Remote GI Bill® Recipients to Lose Part of Housing Allowance

Without legislative action, students on the GI Bill who are unable to attend classes in person will lose out on a key part of their benefits.
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  • GI Bill recipients get a monthly housing allowance based on their enrollment status.
  • Pandemic-era changes allowed all students, even online learners, to get max funds.
  • Those provisions would expire for next semester, however, without congressional action.

Many GI Bill recipients are in line to see their monthly housing allowance cut by more than half without swift congressional action.

Dru Macasieb, a student at California Institute of Arts & Technology (CIAT) in San Diego, is one such student.

Macasieb is a military veteran who recently learned his school will be transitioning to 100% online at the start of next semester. That poses a major problem for his financial situation, he told BestColleges. Without in-person classes, his housing allowance will be cut by over 70%, and it will no longer be enough to cover his rent.

To understand why this problem could soon affect tens of thousands of students across the U.S., it's important to jump back to the start of the COVID-19 pandemic.

A Temporary Waiver — And A Lifeline

A GI Bill recipient's housing allowance is largely dependent on whether they are taking in-person or online classes. But, as universities went fully remote due to the pandemic in March 2020, Congress moved to grant the maximum allowance to all recipients, distance-learning students included.

The Student Veteran Coronavirus Response Act of 2020 first granted this waiver for the rest of 2020, and it was again extended until Dec. 21, 2021.

That waiver is set to expire soon. This leaves students like Macasieb whose schools are still online, or students reluctant to return to campuses for fear of contracting the virus, potentially struggling to pay rent in January.

According to the U.S. Department of Veterans Affairs' GI Bill benefits calculator, an on-campus student at CIAT is eligible for $2,949 per month for housing. A remote student, however, would get just $871 per month through the Post-9/11 GI Bill.

Macasieb said even with a roommate, his rent is over $1,000 per month. Plus, with classes fully remote, expenses like the internet would become a necessity to stay enrolled.

"If I had known this school would go fully online, I would have gone to a different school for this very reason," he said.

Potential Solution for GI Bill Recipients

There has been a renewed effort in Congress to extend this waiver, granting the full housing benefit once more.

U.S. Rep. David Trone of Maryland, introduced the Responsible Education Mitigating Options and Technical Extensions (REMOTE) Act in early October. This bill would extend the waiver's deadline from Dec. 21 to June 1, 2022. It would give veterans another semester of full housing allowance and the chance to potentially transfer schools if their institution has no intention of returning to in-person learning.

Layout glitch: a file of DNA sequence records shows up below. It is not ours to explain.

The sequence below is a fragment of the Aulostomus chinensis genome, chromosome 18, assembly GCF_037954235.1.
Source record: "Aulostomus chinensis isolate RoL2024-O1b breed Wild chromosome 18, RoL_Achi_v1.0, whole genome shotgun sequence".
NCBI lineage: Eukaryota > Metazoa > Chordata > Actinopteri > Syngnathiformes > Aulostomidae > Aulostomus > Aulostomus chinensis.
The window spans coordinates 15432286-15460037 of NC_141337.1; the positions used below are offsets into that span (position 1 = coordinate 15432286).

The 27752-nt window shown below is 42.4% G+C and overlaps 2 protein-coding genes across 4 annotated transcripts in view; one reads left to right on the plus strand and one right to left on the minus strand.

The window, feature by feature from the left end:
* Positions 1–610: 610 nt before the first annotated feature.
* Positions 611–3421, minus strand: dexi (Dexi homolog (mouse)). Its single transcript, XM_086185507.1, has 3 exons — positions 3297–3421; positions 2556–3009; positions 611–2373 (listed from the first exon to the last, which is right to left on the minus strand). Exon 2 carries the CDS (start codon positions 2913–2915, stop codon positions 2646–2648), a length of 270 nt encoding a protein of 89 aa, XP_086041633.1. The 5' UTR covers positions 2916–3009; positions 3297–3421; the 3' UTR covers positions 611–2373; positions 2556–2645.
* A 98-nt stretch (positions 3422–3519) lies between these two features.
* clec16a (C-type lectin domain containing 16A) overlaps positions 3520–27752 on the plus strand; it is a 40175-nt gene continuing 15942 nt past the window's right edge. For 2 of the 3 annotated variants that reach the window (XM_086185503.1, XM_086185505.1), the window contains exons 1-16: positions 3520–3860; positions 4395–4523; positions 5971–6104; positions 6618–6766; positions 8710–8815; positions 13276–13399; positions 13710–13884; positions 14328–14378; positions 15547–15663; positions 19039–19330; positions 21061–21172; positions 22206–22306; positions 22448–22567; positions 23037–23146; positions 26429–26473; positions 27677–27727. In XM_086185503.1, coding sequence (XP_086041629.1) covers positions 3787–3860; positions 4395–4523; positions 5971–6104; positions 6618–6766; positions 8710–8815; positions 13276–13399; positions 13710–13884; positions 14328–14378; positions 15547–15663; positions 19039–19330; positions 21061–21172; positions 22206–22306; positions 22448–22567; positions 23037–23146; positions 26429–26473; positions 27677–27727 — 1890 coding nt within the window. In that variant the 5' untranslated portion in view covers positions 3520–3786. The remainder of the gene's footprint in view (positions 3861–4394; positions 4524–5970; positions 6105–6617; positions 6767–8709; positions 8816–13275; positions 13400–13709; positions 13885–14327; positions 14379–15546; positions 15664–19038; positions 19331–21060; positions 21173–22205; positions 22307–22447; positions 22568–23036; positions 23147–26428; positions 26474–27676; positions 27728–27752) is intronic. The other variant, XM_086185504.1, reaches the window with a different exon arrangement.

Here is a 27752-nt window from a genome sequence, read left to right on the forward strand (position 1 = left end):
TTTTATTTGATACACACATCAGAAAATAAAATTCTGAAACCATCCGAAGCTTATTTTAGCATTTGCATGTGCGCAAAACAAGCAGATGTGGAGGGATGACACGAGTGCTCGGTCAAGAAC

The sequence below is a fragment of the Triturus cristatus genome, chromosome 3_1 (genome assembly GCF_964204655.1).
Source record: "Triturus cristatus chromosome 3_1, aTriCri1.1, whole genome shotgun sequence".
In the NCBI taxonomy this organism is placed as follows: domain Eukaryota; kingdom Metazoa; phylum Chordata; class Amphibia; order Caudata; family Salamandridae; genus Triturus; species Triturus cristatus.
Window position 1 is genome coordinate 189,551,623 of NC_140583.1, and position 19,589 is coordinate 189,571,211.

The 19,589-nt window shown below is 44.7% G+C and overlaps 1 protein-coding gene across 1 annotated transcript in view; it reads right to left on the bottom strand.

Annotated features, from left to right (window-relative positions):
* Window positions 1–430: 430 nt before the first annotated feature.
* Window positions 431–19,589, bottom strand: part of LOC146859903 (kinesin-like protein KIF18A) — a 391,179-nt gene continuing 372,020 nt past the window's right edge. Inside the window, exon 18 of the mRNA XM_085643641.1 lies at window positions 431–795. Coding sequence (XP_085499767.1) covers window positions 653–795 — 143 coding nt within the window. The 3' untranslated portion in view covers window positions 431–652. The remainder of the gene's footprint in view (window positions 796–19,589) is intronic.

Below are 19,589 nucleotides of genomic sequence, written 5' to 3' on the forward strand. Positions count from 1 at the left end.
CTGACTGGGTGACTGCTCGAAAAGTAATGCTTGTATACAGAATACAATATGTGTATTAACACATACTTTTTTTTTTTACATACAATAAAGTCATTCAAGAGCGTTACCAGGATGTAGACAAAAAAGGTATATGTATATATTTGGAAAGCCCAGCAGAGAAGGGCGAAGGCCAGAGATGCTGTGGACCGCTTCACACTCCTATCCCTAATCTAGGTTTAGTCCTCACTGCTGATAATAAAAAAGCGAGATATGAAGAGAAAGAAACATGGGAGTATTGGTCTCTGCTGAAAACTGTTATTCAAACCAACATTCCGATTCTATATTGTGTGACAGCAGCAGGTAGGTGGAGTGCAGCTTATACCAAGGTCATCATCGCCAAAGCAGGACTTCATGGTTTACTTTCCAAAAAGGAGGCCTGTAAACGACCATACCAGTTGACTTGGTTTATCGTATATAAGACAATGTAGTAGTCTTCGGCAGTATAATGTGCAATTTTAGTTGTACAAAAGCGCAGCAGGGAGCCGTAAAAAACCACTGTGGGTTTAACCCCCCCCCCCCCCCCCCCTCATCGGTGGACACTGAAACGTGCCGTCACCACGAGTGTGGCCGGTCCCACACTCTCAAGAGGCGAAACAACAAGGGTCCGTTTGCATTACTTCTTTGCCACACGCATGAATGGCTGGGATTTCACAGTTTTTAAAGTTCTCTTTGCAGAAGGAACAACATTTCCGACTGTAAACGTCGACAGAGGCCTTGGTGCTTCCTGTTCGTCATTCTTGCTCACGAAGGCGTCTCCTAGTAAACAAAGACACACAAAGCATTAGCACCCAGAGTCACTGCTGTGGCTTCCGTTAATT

The REMOTE Act would extend the waiver's deadline from Dec. 21 to June 1, 2022

Quotation mark

The REMOTE Act did not move for nearly two months, but it finally passed in the U.S. House of Representatives on Dec. 8. It would need to pass the U.S. Senate and be signed into law by the president within the next week in order to beat the Dec. 21 deadline.

Without an extension, Macasieb has very little time to make a decision that could have major effects on the future of his education and his living situation.

He said his school has recommended that its veteran students seek concurrent enrollment with a nearby community college in order to capitalize on the full housing allowance. CIAT identified four schools that have confirmed a willingness to support these students. However, Macasieb said he has no desire to add classes from another institution to his course load.

Remote Learning Increased Significantly During Pandemic

Newly released data from the National Center for Education Statistics (NCES) shows just how much online learning expanded due to the pandemic, even by the end of 2020.

Last year, 72.8% of students enrolled in distance education courses nationwide, according to NCES data.

Online instruction differed greatly by the type of institution.

At public institutions, the percentage of students enrolled in exclusively online courses shot up from 13.2% in 2019 to 45.5% in 2020. Private nonprofit schools saw a similar change with a jump from 21.3% to 38.7%.

For-profit private schools already reported the highest rate of exclusively distance learning before the pandemic at 50.7% in 2019. That rose to 54.2% the following year, according to NCES data.